Tavern owners urged to stop selling liquor to kids, pregnant women

The campaign will also address the prevalence of Foetal Alcohol Syndrome.

Tavern owners have been warned against selling liquor to children and pregnant women, Pretoria North Rekord reports.

Concerned Tshwane Liquor Traders Association chairperson Oupa Mthombeni urged liquor traders to abide by liquor bylaws following a tavern-to-tavern campaign in Soshanguve on Sunday.

“The objective of the campaign is to educate our members not to sell alcohol to pregnant women and underage children,” said Mthombeni.

“Our aim is to recruit all liquor traders in Tshwane so we can speak with one voice; when we say no selling of liquor to these groups, it should mean nobody sells to them.”

Mthombeni said the campaign would take place across Tshwane.

“We are also telling the National Liquor Authority not to look at taverns only. The rules must also apply to the supermarkets and bottle stores surrounding our township.”

Mthombeni said the campaign was also aimed at raising awareness around the high-risk activities related to alcohol abuse, such as violence, sexual activities and the spread of HIV/Aids.

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“The focus of this campaign is directed at young women and the youth, as they are vulnerable groups in our society.”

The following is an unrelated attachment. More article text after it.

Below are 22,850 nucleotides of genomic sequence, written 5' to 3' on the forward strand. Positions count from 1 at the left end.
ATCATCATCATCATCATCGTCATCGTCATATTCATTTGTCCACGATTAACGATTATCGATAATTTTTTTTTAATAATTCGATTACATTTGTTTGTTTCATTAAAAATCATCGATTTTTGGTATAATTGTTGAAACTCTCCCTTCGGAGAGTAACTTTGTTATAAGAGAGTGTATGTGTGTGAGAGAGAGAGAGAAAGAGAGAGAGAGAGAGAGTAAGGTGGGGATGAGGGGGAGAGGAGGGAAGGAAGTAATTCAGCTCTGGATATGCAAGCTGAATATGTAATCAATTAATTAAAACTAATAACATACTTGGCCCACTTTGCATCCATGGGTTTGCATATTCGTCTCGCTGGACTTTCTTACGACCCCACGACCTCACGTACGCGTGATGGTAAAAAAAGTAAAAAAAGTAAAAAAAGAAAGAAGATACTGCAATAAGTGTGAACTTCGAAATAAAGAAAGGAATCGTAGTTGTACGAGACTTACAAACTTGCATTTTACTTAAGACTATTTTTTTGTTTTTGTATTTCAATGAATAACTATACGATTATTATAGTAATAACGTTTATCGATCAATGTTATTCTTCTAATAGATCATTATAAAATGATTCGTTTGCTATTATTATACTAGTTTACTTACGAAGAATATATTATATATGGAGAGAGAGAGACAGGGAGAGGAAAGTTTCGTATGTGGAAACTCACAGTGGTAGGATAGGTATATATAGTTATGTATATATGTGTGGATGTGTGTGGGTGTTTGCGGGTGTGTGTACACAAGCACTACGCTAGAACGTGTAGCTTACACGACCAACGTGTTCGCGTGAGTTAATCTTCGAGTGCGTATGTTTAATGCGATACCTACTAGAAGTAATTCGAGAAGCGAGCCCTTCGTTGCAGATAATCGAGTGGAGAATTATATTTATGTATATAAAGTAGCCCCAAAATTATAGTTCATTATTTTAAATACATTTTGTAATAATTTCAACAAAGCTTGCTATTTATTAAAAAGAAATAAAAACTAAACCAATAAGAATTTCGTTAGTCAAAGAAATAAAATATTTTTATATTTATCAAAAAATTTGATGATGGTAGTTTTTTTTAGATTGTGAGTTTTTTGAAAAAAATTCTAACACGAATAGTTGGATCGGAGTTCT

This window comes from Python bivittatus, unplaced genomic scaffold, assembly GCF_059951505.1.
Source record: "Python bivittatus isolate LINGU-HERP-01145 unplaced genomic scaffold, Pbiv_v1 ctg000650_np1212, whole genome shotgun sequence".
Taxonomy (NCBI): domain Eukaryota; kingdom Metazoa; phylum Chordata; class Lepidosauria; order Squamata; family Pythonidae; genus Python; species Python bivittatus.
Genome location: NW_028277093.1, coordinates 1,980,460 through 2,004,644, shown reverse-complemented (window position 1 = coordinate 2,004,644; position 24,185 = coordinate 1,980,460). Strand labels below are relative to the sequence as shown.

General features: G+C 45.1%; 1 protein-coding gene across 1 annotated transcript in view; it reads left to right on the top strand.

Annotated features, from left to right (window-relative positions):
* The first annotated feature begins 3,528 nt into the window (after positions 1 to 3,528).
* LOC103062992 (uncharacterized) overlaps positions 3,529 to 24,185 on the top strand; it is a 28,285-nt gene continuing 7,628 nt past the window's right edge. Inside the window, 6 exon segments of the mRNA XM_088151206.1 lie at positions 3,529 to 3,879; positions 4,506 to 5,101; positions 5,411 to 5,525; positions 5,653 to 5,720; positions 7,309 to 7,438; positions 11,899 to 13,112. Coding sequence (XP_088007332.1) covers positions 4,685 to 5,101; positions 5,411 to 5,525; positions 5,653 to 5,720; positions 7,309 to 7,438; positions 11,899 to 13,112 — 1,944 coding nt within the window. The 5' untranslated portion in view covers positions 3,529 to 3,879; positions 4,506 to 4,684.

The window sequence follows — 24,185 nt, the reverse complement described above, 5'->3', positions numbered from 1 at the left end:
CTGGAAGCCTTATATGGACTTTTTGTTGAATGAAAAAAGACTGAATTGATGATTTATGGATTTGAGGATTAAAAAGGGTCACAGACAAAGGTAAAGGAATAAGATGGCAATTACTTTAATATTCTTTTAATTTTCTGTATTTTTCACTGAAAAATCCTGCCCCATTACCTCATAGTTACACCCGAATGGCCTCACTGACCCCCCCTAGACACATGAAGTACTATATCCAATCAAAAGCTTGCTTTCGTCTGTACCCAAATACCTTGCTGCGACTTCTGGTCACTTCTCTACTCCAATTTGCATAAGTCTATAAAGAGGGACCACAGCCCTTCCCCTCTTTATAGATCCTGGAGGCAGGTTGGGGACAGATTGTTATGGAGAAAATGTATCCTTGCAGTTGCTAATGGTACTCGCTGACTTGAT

“We are also addressing the prevalence of FAS [foetal alcohol syndrome],” he said.

Mthombeni said it was a great cause for concern that 6 percent of children were born with the condition.

“We have addressed the community on the harmful effects of FAS, and we told them that prevention is better than cure.

“Prevention means 100 percent no drinking [alcohol] while expecting.”

The effects of the unborn child is that there are physical deformities, growth retardation as well as learning and behavioural disorders, he said.

“We still have a lot of binge drinking. We have a lot of people relying on liquor to boost their morale when they are feeling down.”

“Some business people take advantage of the fact that there is no bylaw enforcement on some of their businesses so there is a certain level of misuse of liquor in our society.”

Caxton News Service

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